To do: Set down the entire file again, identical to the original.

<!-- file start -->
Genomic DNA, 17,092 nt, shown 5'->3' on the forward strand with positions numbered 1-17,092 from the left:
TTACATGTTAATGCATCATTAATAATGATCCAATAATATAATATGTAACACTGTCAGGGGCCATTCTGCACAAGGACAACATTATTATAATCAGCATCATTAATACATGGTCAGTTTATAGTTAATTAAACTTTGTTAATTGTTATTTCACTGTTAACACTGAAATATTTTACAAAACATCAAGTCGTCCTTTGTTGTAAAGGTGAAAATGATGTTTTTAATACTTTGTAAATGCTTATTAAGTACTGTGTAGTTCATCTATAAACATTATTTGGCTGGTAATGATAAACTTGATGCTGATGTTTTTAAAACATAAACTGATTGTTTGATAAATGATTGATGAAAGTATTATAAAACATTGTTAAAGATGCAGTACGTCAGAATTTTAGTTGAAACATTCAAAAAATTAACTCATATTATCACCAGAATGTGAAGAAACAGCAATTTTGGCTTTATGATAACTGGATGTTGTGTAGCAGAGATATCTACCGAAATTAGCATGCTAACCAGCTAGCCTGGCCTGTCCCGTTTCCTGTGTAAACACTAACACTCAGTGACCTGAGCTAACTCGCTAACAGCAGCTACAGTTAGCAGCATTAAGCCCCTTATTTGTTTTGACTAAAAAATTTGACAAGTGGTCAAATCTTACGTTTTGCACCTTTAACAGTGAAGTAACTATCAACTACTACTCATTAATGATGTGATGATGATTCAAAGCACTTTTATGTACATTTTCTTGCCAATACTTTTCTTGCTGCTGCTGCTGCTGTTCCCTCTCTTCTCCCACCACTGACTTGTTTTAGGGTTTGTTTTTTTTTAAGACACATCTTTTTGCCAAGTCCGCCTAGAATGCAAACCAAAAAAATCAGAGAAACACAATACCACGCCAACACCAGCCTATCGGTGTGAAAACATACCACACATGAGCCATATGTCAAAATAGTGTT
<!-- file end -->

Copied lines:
Genomic DNA, 17,092 nt, shown 5'->3' on the forward strand with positions numbered 1-17,092 from the left:
TTACATGTTAATGCATCATTAATAATGATCCAATAATATAATATGTAACACTGTCAGGGGCCATTCTGCACAAGGACAACATTATTATAATCAGCATCATTAATACATGGTCAGTTTATAGTTAATTAAACTTTGTTAATTGTTATTTCACTGTTAACACTGAAATATTTTACAAAACATCAAGTCGTCCTTTGTTGTAAAGGTGAAAATGATGTTTTTAATACTTTGTAAATGCTTATTAAGTACTGTGTAGTTCATCTATAAACATTATTTGGCTGGTAATGATAAACTTGATGCTGATGTTTTTAAAACATAAACTGATTGTTTGATAAATGATTGATGAAAGTATTATAAAACATTGTTAAAGATGCAGTACGTCAGAATTTTAGTTGAAACATTCAAAAAATTAACTCATATTATCACCAGAATGTGAAGAAACAGCAATTTTGGCTTTATGATAACTGGATGTTGTGTAGCAGAGATATCTACCGAAATTAGCATGCTAACCAGCTAGCCTGGCCTGTCCCGTTTCCTGTGTAAACACTAACACTCAGTGACCTGAGCTAACTCGCTAACAGCAGCTACAGTTAGCAGCATTAAGCCCCTTATTTGTTTTGACTAAAAAATTTGACAAGTGGTCAAATCTTACGTTTTGCACCTTTAACAGTGAAGTAACTATCAACTACTACTCATTAATGATGTGATGATGATTCAAAGCACTTTTATGTACATTTTCTTGCCAATACTTTTCTTGCTGCTGCTGCTGCTGTTCCCTCTCTTCTCCCACCACTGACTTGTTTTAGGGTTTGTTTTTTTTTAAGACACATCTTTTTGCCAAGTCCGCCTAGAATGCAAACCAAAAAAATCAGAGAAACACAATACCACGCCAACACCAGCCTATCGGTGTGAAAACATACCACACATGAGCCATATGTCAAAATAGTGTT